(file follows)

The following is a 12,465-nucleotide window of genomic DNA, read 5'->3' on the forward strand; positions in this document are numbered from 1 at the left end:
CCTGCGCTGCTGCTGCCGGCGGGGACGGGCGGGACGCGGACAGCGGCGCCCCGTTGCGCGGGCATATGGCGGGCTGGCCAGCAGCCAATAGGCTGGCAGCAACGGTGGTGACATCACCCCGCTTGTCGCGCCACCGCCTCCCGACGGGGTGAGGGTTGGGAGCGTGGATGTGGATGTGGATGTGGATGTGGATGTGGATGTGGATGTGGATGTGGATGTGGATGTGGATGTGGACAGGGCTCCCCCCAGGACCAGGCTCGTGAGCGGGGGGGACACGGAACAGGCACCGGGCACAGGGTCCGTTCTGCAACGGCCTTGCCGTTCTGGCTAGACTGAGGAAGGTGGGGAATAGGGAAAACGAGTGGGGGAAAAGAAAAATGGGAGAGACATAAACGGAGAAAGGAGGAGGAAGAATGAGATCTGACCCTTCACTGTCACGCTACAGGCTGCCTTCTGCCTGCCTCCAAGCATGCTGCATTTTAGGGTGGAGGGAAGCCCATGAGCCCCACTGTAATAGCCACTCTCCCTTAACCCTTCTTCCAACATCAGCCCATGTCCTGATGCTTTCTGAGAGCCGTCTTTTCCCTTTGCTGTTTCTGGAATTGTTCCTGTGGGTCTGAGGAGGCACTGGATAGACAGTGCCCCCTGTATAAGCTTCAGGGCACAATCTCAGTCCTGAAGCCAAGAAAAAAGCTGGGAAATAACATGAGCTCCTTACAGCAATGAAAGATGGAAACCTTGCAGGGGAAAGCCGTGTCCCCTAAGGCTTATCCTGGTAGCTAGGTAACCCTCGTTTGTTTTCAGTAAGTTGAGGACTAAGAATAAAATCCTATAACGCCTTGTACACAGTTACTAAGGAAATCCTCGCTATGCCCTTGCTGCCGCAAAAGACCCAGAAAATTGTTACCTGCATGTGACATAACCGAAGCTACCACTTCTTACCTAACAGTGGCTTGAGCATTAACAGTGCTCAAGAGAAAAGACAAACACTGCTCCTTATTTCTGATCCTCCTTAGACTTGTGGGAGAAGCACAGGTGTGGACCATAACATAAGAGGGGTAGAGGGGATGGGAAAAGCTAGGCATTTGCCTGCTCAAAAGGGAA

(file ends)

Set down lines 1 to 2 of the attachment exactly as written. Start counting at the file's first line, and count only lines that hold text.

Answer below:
The following is a 12,465-nucleotide window of genomic DNA, read 5'->3' on the forward strand; positions in this document are numbered from 1 at the left end:
CCTGCGCTGCTGCTGCCGGCGGGGACGGGCGGGACGCGGACAGCGGCGCCCCGTTGCGCGGGCATATGGCGGGCTGGCCAGCAGCCAATAGGCTGGCAGCAACGGTGGTGACATCACCCCGCTTGTCGCGCCACCGCCTCCCGACGGGGTGAGGGTTGGGAGCGTGGATGTGGATGTGGATGTGGATGTGGATGTGGATGTGGATGTGGATGTGGATGTGGATGTGGATGTGGACAGGGCTCCCCCCAGGACCAGGCTCGTGAGCGGGGGGGACACGGAACAGGCACCGGGCACAGGGTCCGTTCTGCAACGGCCTTGCCGTTCTGGCTAGACTGAGGAAGGTGGGGAATAGGGAAAACGAGTGGGGGAAAAGAAAAATGGGAGAGACATAAACGGAGAAAGGAGGAGGAAGAATGAGATCTGACCCTTCACTGTCACGCTACAGGCTGCCTTCTGCCTGCCTCCAAGCATGCTGCATTTTAGGGTGGAGGGAAGCCCATGAGCCCCACTGTAATAGCCACTCTCCCTTAACCCTTCTTCCAACATCAGCCCATGTCCTGATGCTTTCTGAGAGCCGTCTTTTCCCTTTGCTGTTTCTGGAATTGTTCCTGTGGGTCTGAGGAGGCACTGGATAGACAGTGCCCCCTGTATAAGCTTCAGGGCACAATCTCAGTCCTGAAGCCAAGAAAAAAGCTGGGAAATAACATGAGCTCCTTACAGCAATGAAAGATGGAAACCTTGCAGGGGAAAGCCGTGTCCCCTAAGGCTTATCCTGGTAGCTAGGTAACCCTCGTTTGTTTTCAGTAAGTTGAGGACTAAGAATAAAATCCTATAACGCCTTGTACACAGTTACTAAGGAAATCCTCGCTATGCCCTTGCTGCCGCAAAAGACCCAGAAAATTGTTACCTGCATGTGACATAACCGAAGCTACCACTTCTTACCTAACAGTGGCTTGAGCATTAACAGTGCTCAAGAGAAAAGACAAACACTGCTCCTTATTTCTGATCCTCCTTAGACTTGTGGGAGAAGCACAGGTGTGGACCATAACATAAGAGGGGTAGAGGGGATGGGAAAAGCTAGGCATTTGCCTGCTCAAAAGGGAA